You don’t need to pluck the Tulip with misty eyes wondering, “does God love me, does he love me not?”
            For “God…creates the universe in love, already seeing the buzzing cloud of flies about the cross, the flayed back pressed against the uneven stake, the nails driven through the mesial nerves, the repeated suffocation as the body droops, the repeated torture of back and arms as it is hoisted up time after time, for breath’s sake. If we may dare the biological image, God is a ‘host’ who deliberately creates his own parasites; causes us to be that we may exploit and take advantage of him…” (slightly paraphrased from Lewis’s, Four Loves).  How do you know Jesus loves you? Look to the font and see your sins washed away in love. Look to the chalice his love overflows from the cross to your mouth. Look to the Word where he declares his abiding love for you.
            “As the Father has loved me, so I have loved you. Abide in my love,” Jesus says.
             How? By keeping His commandments. Now don’t get confused by the word commandments. Perhaps teaching or Word is better then: “If you keep, cling to, hold fast to, my teaching and Word, you will abide in my love.” What does this mean? “Abide in your Baptism, receive forgiveness, hear my Word, eat and drink my Body and Blood, there abide in my love for you.” These aren’t commands to make God love us, but means by which we abide in His love. For the love that Jesus commands is the love he gives to you.
            It’s like parents and their children. We don’t give our children rules in order for them to earn our love; rather, we give them instruction and rules because we love them, so that they abide in love with one another.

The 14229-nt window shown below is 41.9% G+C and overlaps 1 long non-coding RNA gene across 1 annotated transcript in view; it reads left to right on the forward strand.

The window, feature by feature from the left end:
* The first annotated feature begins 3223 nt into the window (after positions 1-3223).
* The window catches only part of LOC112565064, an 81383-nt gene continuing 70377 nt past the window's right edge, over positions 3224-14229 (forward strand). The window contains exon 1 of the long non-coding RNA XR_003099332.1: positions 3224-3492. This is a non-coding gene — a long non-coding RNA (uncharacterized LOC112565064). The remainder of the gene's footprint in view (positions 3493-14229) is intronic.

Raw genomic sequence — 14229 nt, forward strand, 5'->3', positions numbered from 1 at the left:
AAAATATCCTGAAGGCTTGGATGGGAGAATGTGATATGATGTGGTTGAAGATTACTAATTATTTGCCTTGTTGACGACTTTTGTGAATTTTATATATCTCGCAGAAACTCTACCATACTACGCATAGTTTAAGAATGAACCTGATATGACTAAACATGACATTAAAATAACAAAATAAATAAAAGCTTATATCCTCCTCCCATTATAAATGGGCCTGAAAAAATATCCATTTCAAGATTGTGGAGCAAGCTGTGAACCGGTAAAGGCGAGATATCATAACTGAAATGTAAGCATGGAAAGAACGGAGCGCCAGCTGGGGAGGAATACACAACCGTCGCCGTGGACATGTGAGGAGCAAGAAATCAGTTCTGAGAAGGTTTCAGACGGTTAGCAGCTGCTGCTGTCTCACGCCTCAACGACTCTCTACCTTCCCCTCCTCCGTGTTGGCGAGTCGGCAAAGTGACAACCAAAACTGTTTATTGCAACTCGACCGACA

“This is my commandment, that you love one another as I have loved you.” Turn it around and it’s clear. “As I loved you, so love one another.” As I have laid down my life for you, lay down your life for your neighbor. Everything begins and ends with Jesus’ love.
            We are chosen in love, for love. We abide in Jesus’ love and Jesus’ love abides in us for the neighbor. “You did not choose me, but I chose you and appointed you that you should go and bear fruit,” Jesus says.
            Notice Jesus doesn’t tell you what the fruit is or how much to produce. He doesn’t give you a grocery list for the Christian life. There’s a simple reason why. Lists are deadly. Lists are law, not love. Your neighbor needs the Gospel and mercy, not a to-do list.

            Our old Adam wants lists: Send 5 cards to shut-ins each week. Shake 20 hands before you leave church this morning. Attend one Bible study per week. Take five prayers a day and “Look, Jesus, what nice fruit I’ve produced! What a good branch I’ve been!
             The Pharisees acted the same way, keeping fruit inventory. Sure, you see some of the fruit…walking the neighborhoods with Gospel Seeds, making homeless food bags, assisting our seminary student, Jim Toma, in Hispanic outreach, just to name a few. But let God do the counting. Some plant; others water. God gives the growth and his love. Abide in his love. And where there’s faith, there’s love. A good tree, a good branch, can’t help but produce good fruit.
            Christ bears good fruit in you through your vocations, fruit that will not rot: the household, church, work, as citizens.  There’s no expiration date. It’s ongoing and ordinary. Abiding in Jesus’ love, you are one giant fruit-factory. Faith and love pour out more fruit than you know what to do with. That leaves plenty left over to share with your neighbor. Christ’s love through you for others.
            It’s not instinct, not command; it's a gift. Agape is given to you. And in order to give and show love to others you must first receive it yourself. Branches wither and die away from the Vine. But here you, his branches, are fixed to the Vine, watered daily in your Baptism, fed by the Word, nourished in the Lord’s Supper. Living in the forgiving fruit of the cross…you Abide in my love, Jesus says.
            It’s true…all you need is agape.  
In the Name of + Jesus. Amen.

No comments:

Post a Comment